The fundamental claim of classical economics was that self-interest is more beneficial to the general advancement of society than good intentions are. As Adam Smith himself put it in The Wealth of Nations: 'It is not from the benevolence of the butcher, the brewer, or the baker, that we expect our dinner, but from their regard to their own self-love.' Another early economist, David Ricardo, specifically drew the parallel between self-interest and the profit motive. But it was John Stuart Mill who was responsible for the idea of the self-interested rational economic man as the basis for economic development. Mill was heavily influenced by the utilitarian philosophy of Jeremy Bentham, a close friend of his father. Utilitarianism proposed that people do the things which are most likely to bring them the maximum pleasure and avoid the things which are most likely to bring them pain. According to the utilitarians, pleasures did not differ between themselves in kind, but only in strength or intensity. This became an important element of the new science of human behaviour, because it insisted that happiness (or utility) could be measured in a single currency. For the economists, that currency was a monetary one.
Mill himself was profoundly troubled by the implications of the emerging viewpoint. Shortly before he died in 1873, he made a crucial distinction which ought logically—had it come a little earlier—to have sunk the entire enterprise. 'Those only are happy,' he declared in his Autobiography, 'who have their minds fixed on some object other than their own happiness; on the happiness of others, on the improvement of mankind, even on some act or pursuit, followed not as a means but as itself an ideal end.' The implication is clear. The pursuit of the profit motive may deliver wealth. But the pursuit of happiness is unlikely to deliver happiness. Wealth and happiness are different in kind. And the pursuit of profit cannot by its nature be expected to deliver happiness.
These reservations remained on the periphery of the new economics. Instead, economic self-interest emerged as the guiding principle of human development. Its pedigree stretched back in time through Bentham's utilitarianism at least as far as Greek hedonism. And the extension forwards in time of the same philosophical and psychological doctrine reaches well into the twentieth century: for example, through Skinner's behaviourism and Freud's pleasure principle.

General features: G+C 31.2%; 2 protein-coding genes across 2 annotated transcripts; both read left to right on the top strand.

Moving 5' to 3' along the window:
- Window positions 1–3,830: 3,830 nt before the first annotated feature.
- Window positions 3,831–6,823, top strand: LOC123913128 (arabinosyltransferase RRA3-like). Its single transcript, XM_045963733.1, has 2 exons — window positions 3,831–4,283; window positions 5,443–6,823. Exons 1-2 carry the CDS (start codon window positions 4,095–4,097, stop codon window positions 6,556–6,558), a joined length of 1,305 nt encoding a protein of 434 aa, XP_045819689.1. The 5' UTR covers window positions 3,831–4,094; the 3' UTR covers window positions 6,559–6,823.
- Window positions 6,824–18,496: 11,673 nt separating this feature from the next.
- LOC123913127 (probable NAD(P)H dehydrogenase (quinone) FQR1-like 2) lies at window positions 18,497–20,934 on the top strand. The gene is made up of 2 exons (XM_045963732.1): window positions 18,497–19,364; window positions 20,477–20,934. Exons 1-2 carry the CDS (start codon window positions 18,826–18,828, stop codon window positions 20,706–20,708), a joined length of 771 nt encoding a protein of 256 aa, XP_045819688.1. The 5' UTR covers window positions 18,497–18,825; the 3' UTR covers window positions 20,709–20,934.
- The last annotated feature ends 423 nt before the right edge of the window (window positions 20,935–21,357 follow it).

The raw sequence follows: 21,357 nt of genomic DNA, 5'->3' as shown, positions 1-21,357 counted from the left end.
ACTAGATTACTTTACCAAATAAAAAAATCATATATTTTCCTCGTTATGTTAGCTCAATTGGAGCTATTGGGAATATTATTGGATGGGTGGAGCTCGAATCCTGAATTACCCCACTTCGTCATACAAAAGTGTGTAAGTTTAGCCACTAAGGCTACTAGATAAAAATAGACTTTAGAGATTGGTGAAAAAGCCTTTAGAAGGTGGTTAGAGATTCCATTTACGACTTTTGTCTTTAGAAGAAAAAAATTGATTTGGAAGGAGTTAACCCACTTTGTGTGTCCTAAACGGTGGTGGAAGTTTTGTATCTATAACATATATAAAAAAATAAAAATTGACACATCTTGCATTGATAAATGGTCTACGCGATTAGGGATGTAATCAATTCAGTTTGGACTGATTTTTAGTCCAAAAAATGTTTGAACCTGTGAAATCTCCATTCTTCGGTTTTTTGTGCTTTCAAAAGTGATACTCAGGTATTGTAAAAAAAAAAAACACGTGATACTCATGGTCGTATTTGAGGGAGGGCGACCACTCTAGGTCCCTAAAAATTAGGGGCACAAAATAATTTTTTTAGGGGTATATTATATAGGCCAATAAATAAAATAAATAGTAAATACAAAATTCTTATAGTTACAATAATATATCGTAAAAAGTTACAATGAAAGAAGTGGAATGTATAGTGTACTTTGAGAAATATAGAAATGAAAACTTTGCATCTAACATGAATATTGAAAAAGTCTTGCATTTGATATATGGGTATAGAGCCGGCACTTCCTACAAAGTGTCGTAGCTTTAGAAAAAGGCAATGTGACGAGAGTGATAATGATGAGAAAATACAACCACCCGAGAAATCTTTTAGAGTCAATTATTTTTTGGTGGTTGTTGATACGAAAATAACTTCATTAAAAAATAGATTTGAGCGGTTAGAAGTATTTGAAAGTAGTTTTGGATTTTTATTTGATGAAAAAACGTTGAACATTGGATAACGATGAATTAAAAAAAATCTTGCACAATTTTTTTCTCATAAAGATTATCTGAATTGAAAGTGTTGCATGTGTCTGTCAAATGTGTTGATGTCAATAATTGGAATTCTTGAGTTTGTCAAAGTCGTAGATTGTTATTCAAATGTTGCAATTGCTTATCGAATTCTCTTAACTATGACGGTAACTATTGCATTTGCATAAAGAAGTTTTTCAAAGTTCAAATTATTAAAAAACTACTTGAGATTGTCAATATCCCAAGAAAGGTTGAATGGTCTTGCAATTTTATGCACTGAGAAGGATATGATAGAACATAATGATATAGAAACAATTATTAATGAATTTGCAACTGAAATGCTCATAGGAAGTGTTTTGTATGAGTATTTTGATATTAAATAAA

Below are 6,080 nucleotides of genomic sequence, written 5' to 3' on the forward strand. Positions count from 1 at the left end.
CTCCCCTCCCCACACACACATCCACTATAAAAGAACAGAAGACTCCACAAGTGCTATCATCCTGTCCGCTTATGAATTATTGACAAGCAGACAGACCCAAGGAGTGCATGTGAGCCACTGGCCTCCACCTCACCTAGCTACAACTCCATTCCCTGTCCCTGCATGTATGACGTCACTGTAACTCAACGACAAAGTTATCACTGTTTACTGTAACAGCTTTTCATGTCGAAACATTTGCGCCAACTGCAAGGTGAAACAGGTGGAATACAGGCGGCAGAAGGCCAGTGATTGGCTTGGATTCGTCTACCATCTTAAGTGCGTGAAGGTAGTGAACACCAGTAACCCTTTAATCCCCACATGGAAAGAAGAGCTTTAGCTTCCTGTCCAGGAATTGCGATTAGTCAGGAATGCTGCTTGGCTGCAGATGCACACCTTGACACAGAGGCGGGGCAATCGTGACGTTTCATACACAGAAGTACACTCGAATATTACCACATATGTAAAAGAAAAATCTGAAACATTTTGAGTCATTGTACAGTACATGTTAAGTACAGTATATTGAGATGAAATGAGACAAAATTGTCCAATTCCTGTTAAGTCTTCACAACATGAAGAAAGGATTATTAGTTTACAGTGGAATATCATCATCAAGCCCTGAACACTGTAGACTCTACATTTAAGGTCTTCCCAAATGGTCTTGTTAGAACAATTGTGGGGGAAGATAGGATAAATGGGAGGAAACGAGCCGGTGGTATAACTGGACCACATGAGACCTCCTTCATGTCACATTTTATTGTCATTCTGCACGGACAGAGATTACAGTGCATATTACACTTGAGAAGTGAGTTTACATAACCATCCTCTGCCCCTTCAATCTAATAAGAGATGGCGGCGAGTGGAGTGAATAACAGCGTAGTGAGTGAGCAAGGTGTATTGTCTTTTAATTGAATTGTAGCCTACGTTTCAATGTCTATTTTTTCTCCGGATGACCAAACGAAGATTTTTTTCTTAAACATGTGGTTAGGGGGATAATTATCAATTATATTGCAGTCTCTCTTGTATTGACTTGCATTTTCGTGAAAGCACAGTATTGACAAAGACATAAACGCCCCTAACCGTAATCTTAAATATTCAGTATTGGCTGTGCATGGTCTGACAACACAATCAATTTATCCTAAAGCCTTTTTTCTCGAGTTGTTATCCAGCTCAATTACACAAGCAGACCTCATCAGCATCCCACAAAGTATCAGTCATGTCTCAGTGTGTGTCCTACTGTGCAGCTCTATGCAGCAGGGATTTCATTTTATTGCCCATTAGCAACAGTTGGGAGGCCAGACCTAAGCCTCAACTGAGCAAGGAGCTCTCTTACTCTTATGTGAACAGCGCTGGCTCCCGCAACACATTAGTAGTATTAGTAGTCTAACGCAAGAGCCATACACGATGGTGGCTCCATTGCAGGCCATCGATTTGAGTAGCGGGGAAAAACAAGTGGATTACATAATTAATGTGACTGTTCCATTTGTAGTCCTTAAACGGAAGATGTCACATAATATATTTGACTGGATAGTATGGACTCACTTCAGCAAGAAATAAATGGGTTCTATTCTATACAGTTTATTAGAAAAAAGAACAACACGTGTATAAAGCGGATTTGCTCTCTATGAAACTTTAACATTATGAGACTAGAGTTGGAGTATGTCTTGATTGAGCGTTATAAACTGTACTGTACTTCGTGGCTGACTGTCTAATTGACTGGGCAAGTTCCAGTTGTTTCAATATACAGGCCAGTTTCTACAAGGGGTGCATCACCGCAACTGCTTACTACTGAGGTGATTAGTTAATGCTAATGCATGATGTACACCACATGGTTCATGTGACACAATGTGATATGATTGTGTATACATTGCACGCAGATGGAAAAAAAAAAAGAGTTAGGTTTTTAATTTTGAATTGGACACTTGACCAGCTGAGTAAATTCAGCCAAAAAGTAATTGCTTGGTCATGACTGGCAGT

Perhaps in the long run, we will have to reject the utilitarian view of human nature if we want to move convincingly beyond the conflicts into which classical economics has led us. On the other hand, we can hardly deny that the doctrine of self-interest is firmly embedded in our cultural traditions. Whatever the deficiencies of classical economics, we cannot entirely dismiss the doctrine of self-interest. As the economist will argue: people do seem to be motivated, at least in part, by self-interest. They do care whether their wages rise or fall. They are concerned about improving their material welfare. Material possessions provide security for themselves and their families. Change and instability frighten and confuse them. Improving their status in life promises stability, provides a sense of progress, and satisfies a desire to leave something behind them for their children. What is more, continues our enlightened utilitarian, a part of that self-interest is a laudable concern for the well-being of one's dependants and descendants. We might even have to admit that self-interest (in this broader sense) underlies our concern about the environment.
And if self-interest is so patently present in the world, should we not attempt to organise society in harmony, rather than in conflict, with it? Even supposing that the narrow view of self-interest incorporated into classical economics is misguided, might there not be a different, and more acceptable, view of our underlying psychology on which to base society? Is self-interest truly served by a narrow pursuit of economic wealth? Is there a version of self-interest flexible enough to accommodate a new vision of human development?
Suddenly, these questions assume increasing importance as we unravel the dynamics of the industrial economy. Answering them comprehensively is really beyond the realm of this book. But we know enough now to hazard a guess at some of the answers a more thorough investigation might uncover.
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